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Dec 1, 2013 02:27 PM

slow cooker turkey stock question

I did a search but didn't see this question asked or answered previously. I have 3 large turkey wings and 3 backs (purchased for $0.49/pound at WF), along with some veggies, in my slow cooker. After 2 hours on high it is only at 190 degrees. Does it matter if it never actually gets to a boil? First time I have used the slow cooker for this purpose.

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  1. In terms of safety, that's plenty high enough, but you are only at the fringe of the heat level needed to render collagen, which you need for maximum flavor and gelling. 2 hours is not enough for a slow cooker stock, though it would be more than sufficient in a stove-top stock. You don't need an actual boil, but over 200 would be adviseable. Just leave the cooker going until the meat is falling off the bones, and the bones are easy to crush between your fingers. Then strain the stock and if it is not strong enough for you, boil it down to reduce it till it tastes good. There is no harm in reducing it down to half the initial volume, or less. This means more compact freezer storage, and you just add water when you're using it later on.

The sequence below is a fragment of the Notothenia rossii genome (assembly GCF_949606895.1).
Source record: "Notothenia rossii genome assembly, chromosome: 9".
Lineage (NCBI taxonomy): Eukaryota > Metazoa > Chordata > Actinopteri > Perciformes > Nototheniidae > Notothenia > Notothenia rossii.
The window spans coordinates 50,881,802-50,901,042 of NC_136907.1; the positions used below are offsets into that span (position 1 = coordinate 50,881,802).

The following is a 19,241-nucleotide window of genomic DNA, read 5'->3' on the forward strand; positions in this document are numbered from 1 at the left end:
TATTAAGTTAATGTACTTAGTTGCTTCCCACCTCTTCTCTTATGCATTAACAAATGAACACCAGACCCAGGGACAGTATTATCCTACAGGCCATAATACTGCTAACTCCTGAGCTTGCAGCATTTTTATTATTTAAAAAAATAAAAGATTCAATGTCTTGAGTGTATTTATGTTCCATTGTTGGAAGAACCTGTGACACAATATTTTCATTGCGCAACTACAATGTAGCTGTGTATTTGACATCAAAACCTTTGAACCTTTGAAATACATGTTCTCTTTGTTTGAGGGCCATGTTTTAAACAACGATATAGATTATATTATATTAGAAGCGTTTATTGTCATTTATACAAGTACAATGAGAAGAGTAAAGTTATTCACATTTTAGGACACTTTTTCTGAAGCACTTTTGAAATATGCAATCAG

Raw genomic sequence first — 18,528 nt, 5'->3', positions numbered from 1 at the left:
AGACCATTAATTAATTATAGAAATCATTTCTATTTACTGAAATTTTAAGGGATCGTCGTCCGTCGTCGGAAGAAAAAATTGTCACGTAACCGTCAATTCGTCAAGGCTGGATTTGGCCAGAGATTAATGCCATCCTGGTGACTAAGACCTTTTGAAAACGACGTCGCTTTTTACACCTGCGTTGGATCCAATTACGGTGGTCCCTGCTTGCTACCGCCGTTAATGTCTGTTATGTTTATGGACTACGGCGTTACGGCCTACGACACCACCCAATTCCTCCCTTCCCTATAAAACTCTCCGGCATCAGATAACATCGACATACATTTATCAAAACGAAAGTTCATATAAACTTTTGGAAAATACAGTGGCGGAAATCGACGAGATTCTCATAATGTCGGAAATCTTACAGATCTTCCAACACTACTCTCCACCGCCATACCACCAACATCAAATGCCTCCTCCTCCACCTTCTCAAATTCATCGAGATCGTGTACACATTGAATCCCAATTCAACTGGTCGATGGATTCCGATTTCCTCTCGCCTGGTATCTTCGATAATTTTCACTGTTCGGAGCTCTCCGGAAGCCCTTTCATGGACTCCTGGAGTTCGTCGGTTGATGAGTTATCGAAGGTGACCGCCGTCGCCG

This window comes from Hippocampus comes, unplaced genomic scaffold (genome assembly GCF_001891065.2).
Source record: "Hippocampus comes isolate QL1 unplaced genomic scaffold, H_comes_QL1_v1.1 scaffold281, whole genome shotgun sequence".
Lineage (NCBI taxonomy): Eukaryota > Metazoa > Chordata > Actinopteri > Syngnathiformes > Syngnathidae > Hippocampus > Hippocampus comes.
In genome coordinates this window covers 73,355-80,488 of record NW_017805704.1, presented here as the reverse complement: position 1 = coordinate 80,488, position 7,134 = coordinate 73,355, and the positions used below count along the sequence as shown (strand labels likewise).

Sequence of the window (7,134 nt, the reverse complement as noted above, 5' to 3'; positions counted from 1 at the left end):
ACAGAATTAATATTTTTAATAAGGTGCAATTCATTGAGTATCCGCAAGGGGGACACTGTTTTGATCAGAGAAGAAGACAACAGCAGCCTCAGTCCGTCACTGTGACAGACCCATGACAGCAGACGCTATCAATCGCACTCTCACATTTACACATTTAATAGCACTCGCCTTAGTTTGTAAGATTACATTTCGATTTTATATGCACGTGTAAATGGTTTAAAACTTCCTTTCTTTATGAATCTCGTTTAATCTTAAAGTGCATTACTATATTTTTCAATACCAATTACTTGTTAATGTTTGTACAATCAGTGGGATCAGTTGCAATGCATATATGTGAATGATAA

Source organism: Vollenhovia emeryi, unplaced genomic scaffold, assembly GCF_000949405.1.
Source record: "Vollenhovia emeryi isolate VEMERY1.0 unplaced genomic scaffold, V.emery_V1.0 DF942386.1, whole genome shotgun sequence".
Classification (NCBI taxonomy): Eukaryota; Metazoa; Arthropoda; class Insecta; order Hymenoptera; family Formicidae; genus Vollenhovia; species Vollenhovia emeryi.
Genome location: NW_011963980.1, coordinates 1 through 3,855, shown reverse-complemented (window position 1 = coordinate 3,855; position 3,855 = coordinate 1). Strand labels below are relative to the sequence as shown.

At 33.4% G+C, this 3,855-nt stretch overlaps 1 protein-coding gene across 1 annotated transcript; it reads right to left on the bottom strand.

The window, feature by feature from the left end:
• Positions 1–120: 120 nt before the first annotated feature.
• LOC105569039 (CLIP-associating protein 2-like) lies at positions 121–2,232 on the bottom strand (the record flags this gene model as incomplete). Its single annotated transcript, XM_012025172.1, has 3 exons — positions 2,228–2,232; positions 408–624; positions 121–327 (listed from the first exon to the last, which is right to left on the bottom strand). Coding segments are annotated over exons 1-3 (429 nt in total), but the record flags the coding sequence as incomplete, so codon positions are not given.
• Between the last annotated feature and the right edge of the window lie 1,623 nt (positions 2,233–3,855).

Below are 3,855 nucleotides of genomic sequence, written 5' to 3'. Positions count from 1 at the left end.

1. I had my turkey carcass and accoutrement in the slow cooker overnight Thursday into Friday morning. I strained the stock into a steel bowl and let sit in the fridge for a day and skimmed off a well formed fat layer to find some of the most collagenous stock I've ever made.
      So, I echo the advice to leave the stock going for longer.

      1 Reply
      1. re: monavano

        I made stock in the slow cooker this year for the first time, just as you describe, monavano. 12 hours later - then some fridge time - I skimmed off the fat and discovered the most gloriously gelatinous stock I've ever made. I'll do this every year from now on.

      2. You never want it to boil. You want it to simmer, simmer, simmer for as long as you can stand it. That's why a slow cooker is perfect for this application.

        1 Reply
        1. re: rainey

          Agreed. Mine is set on low for 8 hours and may be set for a second round of 8 as well. Previously that treatment has resulted in gloriously rich stock with next to no effort.

        2. We always cook our stock overnight in the slow cooker. Carcass, vegetables, water to just cover. On LOW. In the morning strain and into the fridge it goes. I leave a layer of fat on top after skimming just to preserve the broth for a few days longer. If I need some stock I skim away the fat just from the stock I need. After three days the rest is frozen.

          1. Like others have said, NEVER boil stock.

            Let yours go slow for a lot longer.

            1 Reply
            1. re: C. Hamster

              Thanks all!! It is so nice to have consultants on call! :)